It’s hard to think of a publication with a duller title than Common Core State Standards for Mathematics. But it’s also hard to imagine a document of greater importance to the future of the country and to the technology industry in particular. The Common Core math standards along with a companion documents covering reading and writing standards, released March 10 by the National Governors Assn. and the Council of Chief State School Officers, seek to ignite a nationwide revolution in K-12 education. And it’s time for the tech industry to take a stand, stop complaining about the quality of American K-12 education, and do something.
The Common Core project was ignited by a perception that the No Child Left Behind Act had accelerated a trend in which states “improved” the performance of students on standardized tests by steadily lowering the standards on which those tests were based. This trend was evidenced by a wide gap between results on many states’ tests and the performance of their students on the National Assessment of Education Progress.
For political reasons, the Common Core standards are wrapped in the polite fiction that they are something other than national standards. In theory, this was a bottom-up effort by 48 states (Alaska and Texas, whose Neanderthal Gov. Rick Perry seems to value “state sovereignty” over the education of Texas children, declined to participate.) In practice, the Obama Administration was deeply involved because adoption of the Common Core standards are a precondition for federal Race to the Top grants.
There are effectively two sets of standards for high school math, a basic set of topics whose mastery is supposed to indicate readiness for work or college, and a set of advanced topic required by students intending to go into science, technology, engineering, or math (STEM) careers. But even the basic standards are full of serious math such as factoring polynomials and dealing with systems of inequalities. The STEM topics cover math through a solid precalculus course including basic vector algebra, trigonometry, exponential and logarithmic functions, and advanced understanding of polynomials.
The standards finesse a quarter century of argument about the use of calculators in school mathematics by concentrating on what is to be learned, without worrying about how it is learned. The use of calculators or other technology is suggested for certain topics, such as statistical simulations, but the question of technology is otherwise ignored. But the standard do generally come down on the “traditionalist” side of the long battle over math reform with an emphasis on hard-core math and fundamental skills and a deemphasis of data collection and modeling. In fact, modeling has been eliminated as a core concept because “modeling is best interpreted not as a collection of topics but rather in relation to other standards.”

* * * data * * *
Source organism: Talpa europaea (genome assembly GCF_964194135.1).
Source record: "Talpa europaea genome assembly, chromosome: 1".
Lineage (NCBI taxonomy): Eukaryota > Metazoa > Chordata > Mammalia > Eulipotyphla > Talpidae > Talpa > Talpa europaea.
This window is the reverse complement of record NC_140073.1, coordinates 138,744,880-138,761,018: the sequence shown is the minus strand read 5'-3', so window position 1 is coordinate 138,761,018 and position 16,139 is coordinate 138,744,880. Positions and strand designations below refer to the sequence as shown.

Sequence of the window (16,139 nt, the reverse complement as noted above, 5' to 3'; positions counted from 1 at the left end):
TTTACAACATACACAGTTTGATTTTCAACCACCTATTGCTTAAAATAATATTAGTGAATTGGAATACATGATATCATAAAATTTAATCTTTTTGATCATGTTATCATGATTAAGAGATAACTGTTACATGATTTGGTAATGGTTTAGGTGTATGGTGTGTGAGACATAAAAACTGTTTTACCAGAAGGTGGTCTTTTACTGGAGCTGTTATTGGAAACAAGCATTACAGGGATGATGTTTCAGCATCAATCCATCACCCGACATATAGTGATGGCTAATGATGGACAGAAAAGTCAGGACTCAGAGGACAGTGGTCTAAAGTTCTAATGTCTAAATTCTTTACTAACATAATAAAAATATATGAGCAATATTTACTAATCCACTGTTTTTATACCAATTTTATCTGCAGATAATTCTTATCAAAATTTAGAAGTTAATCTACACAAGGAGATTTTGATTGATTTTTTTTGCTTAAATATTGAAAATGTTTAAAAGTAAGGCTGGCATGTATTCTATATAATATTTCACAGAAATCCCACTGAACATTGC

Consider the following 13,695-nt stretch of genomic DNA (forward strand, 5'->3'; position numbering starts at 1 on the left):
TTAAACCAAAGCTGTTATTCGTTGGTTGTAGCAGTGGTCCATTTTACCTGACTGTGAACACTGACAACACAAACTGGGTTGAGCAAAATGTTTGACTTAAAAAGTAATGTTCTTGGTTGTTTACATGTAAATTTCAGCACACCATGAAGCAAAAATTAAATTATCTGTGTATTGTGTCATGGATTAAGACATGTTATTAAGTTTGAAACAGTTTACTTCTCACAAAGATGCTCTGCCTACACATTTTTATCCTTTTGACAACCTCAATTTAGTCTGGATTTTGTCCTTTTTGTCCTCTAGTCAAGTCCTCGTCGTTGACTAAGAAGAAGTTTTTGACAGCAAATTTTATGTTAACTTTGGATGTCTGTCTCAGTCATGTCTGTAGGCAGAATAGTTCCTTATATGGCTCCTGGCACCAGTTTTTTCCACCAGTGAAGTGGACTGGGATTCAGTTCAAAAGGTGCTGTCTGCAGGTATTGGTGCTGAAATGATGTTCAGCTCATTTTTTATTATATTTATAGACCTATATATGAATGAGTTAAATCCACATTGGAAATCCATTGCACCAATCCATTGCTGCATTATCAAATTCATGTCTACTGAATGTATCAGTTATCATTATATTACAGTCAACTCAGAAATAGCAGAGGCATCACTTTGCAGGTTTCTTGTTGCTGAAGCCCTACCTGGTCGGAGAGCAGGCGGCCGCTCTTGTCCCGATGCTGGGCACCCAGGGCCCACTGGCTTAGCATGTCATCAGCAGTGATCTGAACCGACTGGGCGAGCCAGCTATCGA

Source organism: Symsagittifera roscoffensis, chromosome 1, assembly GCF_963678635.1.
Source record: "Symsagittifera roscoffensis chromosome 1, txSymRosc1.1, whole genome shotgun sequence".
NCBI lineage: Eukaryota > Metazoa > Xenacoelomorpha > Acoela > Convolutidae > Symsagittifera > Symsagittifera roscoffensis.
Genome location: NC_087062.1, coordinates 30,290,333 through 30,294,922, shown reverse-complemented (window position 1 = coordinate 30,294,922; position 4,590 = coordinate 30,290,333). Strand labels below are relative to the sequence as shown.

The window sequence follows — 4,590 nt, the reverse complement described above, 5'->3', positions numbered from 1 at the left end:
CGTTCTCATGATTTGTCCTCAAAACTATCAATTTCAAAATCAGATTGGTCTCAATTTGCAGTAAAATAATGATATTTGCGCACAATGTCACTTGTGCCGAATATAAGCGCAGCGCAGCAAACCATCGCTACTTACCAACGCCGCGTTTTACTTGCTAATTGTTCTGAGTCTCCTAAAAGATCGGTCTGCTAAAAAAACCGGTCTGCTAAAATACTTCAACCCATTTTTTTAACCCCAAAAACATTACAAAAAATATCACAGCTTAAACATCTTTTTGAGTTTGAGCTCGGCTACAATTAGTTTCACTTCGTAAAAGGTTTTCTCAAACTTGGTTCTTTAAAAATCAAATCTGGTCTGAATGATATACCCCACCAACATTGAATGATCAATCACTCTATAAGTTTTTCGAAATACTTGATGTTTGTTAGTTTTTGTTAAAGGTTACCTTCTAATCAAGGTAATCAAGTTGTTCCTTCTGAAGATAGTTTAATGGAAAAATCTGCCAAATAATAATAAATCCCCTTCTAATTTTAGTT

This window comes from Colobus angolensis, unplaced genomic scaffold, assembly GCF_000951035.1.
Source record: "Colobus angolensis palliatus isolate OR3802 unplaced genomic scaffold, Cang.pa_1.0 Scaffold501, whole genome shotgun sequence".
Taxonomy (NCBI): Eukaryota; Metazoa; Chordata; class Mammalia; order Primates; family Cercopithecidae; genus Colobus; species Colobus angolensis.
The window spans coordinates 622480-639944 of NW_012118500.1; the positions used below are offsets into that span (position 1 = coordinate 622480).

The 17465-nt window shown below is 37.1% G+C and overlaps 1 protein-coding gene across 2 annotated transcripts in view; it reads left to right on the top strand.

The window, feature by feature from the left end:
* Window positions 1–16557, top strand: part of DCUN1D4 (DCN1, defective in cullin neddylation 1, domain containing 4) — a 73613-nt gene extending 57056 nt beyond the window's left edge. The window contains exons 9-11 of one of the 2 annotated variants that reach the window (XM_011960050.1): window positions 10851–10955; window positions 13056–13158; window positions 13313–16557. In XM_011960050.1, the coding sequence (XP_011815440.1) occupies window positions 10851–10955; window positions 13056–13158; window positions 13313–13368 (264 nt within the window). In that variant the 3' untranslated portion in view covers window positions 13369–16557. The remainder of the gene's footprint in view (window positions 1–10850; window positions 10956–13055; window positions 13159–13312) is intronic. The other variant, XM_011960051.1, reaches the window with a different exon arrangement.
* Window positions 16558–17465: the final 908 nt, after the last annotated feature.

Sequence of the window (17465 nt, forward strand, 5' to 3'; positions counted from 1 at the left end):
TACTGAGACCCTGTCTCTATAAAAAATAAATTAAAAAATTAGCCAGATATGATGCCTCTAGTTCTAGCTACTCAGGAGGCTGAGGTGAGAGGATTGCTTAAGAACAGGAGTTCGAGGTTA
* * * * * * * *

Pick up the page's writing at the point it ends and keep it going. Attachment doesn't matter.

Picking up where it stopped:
The next step is adoption of the Common Core by the states. States, enticed by the Race to the Top money, are rushing to act. (Kentucky bravely adopted the standards in advance based on an earlier draft.) But I suspect there will be some bitter fights before it is over. The standards will require considerable beefing up of math education in elementary schools, where woeful training often leaves teachers unprepared to handle serious math instruction. Without serious attention to teacher quality, and that means spending money that school districts don’t have, the Common Core will be nothing more than a wish list.
I also expect hostility to the idea of national standards to become a political issue. In Richmond, for example, Charles Pyle, spokesman for the Virgina Dept. of Education was quoted by The Washington Post as saying: “”Virginia has a successful standards-based reform program — the Standards of Learning. Abandoning those standards would be very disruptive to our school divisions, our teachers and our students. We’ve made all of this progress in the last 15 years under the SOL program. It’s not something we’re just going to walk away from.” That claim, however, is a bit difficult to assess. On the 2009 National Assessment of Educational Progress–a national test whose frameworks strongly influenced the Common Core– 76% of Virginia eighth graders met the basic standard for math, but only 36% scored as proficient. Both numbers are essentially unchanged from 2005 and 2007. Virginia stopped publishing statewide results of its SOL exam in 2006, making comparison of national and state standards impossible.
A handful of tech companies–Intel, Dell, and Texas Instruments–have signed on as “endorsing sponsors” of the common core effort. But if industry leaders are serious in their complaining about the quality of workers coming out of U.S. public schools, they are going to have to do a lot more. This is a rare opportunity to get meaningful change in education. It’s time for tech to worry a bit less about tax breaks for itself and put some real effort into getting these standards adopted.